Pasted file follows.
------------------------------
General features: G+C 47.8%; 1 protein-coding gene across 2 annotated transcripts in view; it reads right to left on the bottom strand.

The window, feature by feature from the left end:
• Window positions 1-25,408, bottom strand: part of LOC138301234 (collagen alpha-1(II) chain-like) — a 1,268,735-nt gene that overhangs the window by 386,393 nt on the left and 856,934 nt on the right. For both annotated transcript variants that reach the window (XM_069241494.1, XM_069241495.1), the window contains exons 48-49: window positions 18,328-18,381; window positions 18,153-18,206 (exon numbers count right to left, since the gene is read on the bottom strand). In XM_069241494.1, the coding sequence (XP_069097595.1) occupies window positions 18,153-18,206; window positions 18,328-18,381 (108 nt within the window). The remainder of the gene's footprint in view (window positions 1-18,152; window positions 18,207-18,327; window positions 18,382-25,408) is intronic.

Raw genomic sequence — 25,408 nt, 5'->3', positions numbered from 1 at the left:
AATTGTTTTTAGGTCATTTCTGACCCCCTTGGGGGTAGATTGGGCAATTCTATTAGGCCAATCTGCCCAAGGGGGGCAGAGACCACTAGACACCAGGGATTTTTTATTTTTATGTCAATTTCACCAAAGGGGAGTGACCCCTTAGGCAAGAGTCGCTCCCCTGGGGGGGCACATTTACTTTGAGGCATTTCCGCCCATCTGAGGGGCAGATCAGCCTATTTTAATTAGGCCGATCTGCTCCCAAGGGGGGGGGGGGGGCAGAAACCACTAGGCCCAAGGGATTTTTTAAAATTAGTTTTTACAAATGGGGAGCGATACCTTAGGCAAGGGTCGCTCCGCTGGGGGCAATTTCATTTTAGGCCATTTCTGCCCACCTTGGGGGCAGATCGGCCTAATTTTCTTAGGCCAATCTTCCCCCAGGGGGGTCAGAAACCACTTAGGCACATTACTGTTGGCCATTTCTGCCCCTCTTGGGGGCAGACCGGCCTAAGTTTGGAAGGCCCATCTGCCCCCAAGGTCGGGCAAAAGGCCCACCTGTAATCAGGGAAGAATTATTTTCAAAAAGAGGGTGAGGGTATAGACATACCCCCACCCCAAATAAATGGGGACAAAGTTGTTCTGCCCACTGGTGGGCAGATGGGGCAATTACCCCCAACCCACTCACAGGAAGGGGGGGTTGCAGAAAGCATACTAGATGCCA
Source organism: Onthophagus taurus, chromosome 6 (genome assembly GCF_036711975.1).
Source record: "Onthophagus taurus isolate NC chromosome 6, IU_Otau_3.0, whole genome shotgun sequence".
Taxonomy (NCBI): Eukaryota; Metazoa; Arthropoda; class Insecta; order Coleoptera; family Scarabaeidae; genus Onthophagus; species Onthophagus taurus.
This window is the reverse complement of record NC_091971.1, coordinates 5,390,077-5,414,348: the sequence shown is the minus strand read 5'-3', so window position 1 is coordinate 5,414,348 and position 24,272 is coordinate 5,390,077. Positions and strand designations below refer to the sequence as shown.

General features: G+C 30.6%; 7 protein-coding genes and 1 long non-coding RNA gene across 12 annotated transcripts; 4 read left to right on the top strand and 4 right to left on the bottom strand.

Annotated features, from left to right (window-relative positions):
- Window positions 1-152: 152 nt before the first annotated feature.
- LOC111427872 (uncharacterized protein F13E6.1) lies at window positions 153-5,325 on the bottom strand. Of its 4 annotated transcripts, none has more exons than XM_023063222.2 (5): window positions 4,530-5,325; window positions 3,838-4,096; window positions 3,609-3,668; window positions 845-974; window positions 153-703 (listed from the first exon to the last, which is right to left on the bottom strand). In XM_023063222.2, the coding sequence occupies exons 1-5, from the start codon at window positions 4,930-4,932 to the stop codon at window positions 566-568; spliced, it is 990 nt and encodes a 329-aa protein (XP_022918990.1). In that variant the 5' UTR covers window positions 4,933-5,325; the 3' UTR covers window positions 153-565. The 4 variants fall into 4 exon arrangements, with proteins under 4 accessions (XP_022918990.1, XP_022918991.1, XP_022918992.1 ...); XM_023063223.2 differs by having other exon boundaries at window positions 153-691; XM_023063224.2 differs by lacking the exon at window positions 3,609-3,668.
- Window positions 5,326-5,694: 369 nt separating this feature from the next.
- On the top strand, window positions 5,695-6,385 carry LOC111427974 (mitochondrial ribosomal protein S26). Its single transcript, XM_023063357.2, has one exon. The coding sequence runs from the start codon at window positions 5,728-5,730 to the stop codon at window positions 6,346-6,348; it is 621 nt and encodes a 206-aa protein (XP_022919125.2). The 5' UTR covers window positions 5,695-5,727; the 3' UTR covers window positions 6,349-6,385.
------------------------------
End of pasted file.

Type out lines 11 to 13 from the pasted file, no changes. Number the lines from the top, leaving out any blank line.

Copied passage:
Annotated features, from left to right (window-relative positions):
- Window positions 1-152: 152 nt before the first annotated feature.
- LOC111427872 (uncharacterized protein F13E6.1) lies at window positions 153-5,325 on the bottom strand. Of its 4 annotated transcripts, none has more exons than XM_023063222.2 (5): window positions 4,530-5,325; window positions 3,838-4,096; window positions 3,609-3,668; window positions 845-974; window positions 153-703 (listed from the first exon to the last, which is right to left on the bottom strand). In XM_023063222.2, the coding sequence occupies exons 1-5, from the start codon at window positions 4,930-4,932 to the stop codon at window positions 566-568; spliced, it is 990 nt and encodes a 329-aa protein (XP_022918990.1). In that variant the 5' UTR covers window positions 4,933-5,325; the 3' UTR covers window positions 153-565. The 4 variants fall into 4 exon arrangements, with proteins under 4 accessions (XP_022918990.1, XP_022918991.1, XP_022918992.1 ...); XM_023063223.2 differs by having other exon boundaries at window positions 153-691; XM_023063224.2 differs by lacking the exon at window positions 3,609-3,668.